Anyone paying attention to the economic indicators can see that things are still too rocky to withdrawal federal aid completely. The chart below from the Center on Budget and Policy Priorities makes the best case for why Congress should pass an extension by Christmas. The graph shows when the federal government halted unemployment insurance during prior recessions. In the downturn after 9/11, the federal government stopped providing extra jobless relief when the long-term unemployment rate was 1.3%. It was similar in the 1990-91 and 1981-82 recessions – the federal government said “that’s enough” aid for the jobless when the long-term unemployment rate was at 1.2 or 1.3%. At the moment, US long-term unemployment is still at 2.6%. That’s a heck of a lot higher than in the past.
While there is a fear that people receiving unemployment insurance will be less motiatived to look for jobs, the reality is the economy is in much worse shape this time around. There aren’t many jobs to be had, especially in January after the big holiday retail boom is over. Extending federal jobless aid for all of 2014 would cost about $25bn. That’s a lot of money to you and me, but it’s a bargin in federal government terms.
As Congress debates a budget deal, extending unemployment insurance is a natural link with that. It will help working families, stimulate the economy and signal that Congress “gets it” and wants 2014 to start as smoothly as possible.


(via Congress should stop the Scrooge routine and extend jobless benefits | Heather Long | Comment is free | theguardian.com)
It’s (arguably) the cheapest and most effective form of economic stimulus. Think about it: people who recently lost their jobs use unemployment funds to pay for their rent and food. They spend the money they get from the government right away. The Congressional Budget Office cited unemployment benefits as one of the most effective policies of the 2009 Recovery Act. Compare that to what happens when, say, there’s an income tax cut. Not everyone spends that tax cut. Some save it, so the money isn’t going out as quickly into the economy.

Speaking of the economy, there lots of uncertainty heading into 2014. The last thing the US economy – and by extension the world economy – needs in January is for over a million people to lose their federal funds overnight. Close to a million more are expected to be laid off in early 2014 and won’t have access to federal aid, either, a further drag on the “green shoots of recovery” economists keep talking about.

This is especially true as the Federal Reserve attempts to figure out how to stop all the aid it’s been pumping into the economy (aka the quantitative easing program). Markets are already jittery about when that is coming and whether it will be in early in the new year. We don’t need to add another shock.

No one wants to keep these programs running forever. Each state offers some funds to the unemployed, but the federal government steps in during and after bad recessions in order to help the long-term unemployed. The question is when should that extra federal money end?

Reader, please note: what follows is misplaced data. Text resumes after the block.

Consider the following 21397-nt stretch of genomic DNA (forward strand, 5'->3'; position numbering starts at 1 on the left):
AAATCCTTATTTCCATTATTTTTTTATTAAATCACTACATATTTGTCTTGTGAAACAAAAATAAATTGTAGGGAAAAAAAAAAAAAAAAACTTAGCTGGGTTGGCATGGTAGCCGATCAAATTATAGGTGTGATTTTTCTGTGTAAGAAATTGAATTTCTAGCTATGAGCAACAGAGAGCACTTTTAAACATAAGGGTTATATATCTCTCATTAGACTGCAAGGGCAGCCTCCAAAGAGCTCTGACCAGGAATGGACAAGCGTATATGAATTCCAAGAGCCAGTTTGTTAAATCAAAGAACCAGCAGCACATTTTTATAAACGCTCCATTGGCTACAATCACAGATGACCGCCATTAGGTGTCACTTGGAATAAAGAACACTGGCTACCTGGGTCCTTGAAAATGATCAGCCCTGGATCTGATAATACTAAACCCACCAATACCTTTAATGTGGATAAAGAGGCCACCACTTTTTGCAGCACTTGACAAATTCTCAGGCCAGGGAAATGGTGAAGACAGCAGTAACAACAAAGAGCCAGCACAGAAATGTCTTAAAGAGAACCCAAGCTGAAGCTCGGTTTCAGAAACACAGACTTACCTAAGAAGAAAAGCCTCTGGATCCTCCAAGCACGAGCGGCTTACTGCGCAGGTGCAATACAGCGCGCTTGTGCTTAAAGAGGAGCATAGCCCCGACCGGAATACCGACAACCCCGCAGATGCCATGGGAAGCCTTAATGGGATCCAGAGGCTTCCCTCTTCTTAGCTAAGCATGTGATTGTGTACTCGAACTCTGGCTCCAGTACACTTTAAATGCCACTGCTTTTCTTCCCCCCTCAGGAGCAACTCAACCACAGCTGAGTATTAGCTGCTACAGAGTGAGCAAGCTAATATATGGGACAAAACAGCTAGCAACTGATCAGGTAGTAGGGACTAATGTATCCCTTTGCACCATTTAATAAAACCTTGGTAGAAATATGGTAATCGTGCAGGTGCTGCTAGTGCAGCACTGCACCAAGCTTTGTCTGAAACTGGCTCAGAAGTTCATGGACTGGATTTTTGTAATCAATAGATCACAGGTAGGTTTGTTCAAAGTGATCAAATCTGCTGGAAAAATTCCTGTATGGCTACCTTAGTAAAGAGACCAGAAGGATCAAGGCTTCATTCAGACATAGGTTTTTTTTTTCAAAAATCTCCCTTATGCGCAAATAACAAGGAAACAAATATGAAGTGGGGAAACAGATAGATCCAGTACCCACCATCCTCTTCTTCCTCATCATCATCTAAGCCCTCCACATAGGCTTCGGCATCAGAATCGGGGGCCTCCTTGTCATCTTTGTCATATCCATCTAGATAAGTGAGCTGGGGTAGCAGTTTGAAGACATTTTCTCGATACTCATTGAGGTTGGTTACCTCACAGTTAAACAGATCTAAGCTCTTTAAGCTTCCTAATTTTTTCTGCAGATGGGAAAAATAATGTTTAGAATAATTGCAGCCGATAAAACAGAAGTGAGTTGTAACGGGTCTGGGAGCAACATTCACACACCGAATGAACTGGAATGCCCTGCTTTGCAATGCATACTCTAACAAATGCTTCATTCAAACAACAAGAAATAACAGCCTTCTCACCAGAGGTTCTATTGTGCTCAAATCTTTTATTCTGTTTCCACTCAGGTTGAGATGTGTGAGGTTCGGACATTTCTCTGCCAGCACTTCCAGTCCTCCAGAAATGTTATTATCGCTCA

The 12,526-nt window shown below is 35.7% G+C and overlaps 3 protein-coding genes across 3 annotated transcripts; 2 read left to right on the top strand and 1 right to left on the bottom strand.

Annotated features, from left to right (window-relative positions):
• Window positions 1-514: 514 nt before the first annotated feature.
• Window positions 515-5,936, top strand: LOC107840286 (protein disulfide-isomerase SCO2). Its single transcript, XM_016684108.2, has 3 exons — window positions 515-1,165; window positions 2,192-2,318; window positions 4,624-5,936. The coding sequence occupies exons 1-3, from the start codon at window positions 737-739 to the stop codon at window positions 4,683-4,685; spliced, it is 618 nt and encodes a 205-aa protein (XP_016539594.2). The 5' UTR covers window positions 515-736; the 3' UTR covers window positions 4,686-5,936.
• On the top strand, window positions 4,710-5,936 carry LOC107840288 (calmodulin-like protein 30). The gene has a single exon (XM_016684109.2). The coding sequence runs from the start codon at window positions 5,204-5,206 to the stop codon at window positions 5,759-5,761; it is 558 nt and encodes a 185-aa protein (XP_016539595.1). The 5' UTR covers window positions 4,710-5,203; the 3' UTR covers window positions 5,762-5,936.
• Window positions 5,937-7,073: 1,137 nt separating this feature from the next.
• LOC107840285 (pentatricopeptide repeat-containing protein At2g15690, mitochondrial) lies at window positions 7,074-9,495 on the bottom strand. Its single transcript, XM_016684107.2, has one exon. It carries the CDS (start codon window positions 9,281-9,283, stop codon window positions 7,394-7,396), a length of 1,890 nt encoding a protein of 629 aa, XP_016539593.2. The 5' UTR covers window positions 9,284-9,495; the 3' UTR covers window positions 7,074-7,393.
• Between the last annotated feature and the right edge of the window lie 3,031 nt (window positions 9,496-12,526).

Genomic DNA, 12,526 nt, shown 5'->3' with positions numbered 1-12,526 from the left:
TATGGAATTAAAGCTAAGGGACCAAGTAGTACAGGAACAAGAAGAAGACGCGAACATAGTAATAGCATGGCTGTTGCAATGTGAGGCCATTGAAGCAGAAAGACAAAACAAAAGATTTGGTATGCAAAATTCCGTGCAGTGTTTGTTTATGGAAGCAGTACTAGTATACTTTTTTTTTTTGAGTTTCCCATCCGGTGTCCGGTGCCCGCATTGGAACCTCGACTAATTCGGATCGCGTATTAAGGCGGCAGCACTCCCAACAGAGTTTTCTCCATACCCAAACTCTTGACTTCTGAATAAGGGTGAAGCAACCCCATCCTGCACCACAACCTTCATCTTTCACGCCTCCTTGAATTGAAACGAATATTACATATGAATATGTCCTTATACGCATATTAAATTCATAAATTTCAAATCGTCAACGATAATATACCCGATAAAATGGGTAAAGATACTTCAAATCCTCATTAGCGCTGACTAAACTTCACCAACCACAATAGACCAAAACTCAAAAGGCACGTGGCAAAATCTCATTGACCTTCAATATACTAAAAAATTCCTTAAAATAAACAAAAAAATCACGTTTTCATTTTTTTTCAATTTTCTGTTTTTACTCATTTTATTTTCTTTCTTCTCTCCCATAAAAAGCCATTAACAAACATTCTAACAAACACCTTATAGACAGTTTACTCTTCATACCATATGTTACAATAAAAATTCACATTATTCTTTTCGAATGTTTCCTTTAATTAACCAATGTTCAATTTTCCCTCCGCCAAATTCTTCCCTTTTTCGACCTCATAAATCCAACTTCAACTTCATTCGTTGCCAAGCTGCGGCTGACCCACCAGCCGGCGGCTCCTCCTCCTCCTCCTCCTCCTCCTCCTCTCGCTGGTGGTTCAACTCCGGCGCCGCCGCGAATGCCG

Anyone paying attention to the economic indicators can see that things are still too rocky to withdrawal federal aid completely. The chart below from the Center on Budget and Policy Priorities makes the best case for why Congress should pass an extension by Christmas. The graph shows when the federal government halted unemployment insurance during prior recessions. In the downturn after 9/11, the federal government stopped providing extra jobless relief when the long-term unemployment rate was 1.3%. It was similar in the 1990-91 and 1981-82 recessions – the federal government said “that’s enough” aid for the jobless when the long-term unemployment rate was at 1.2 or 1.3%. At the moment, US long-term unemployment is still at 2.6%. That’s a heck of a lot higher than in the past.

While there is a fear that people receiving unemployment insurance will be less motiatived to look for jobs, the reality is the economy is in much worse shape this time around. There aren’t many jobs to be had, especially in January after the big holiday retail boom is over. Extending federal jobless aid for all of 2014 would cost about $25bn. That’s a lot of money to you and me, but it’s a bargin in federal government terms.

As Congress debates a budget deal, extending unemployment insurance is a natural link with that. It will help working families, stimulate the economy and signal that Congress “gets it” and wants 2014 to start as smoothly as possible.

(via Congress should stop the Scrooge routine and extend jobless benefits | Heather Long | Comment is free | theguardian.com)

What Employers Look For In Your Online Profiles [INFOGRAPHICS]
They like to get up in your personal life or what ever it is you post on Facebook.

What Employers Look For In Your Online Profiles [INFOGRAPHICS]

They like to get up in your personal life or what ever it is you post on Facebook.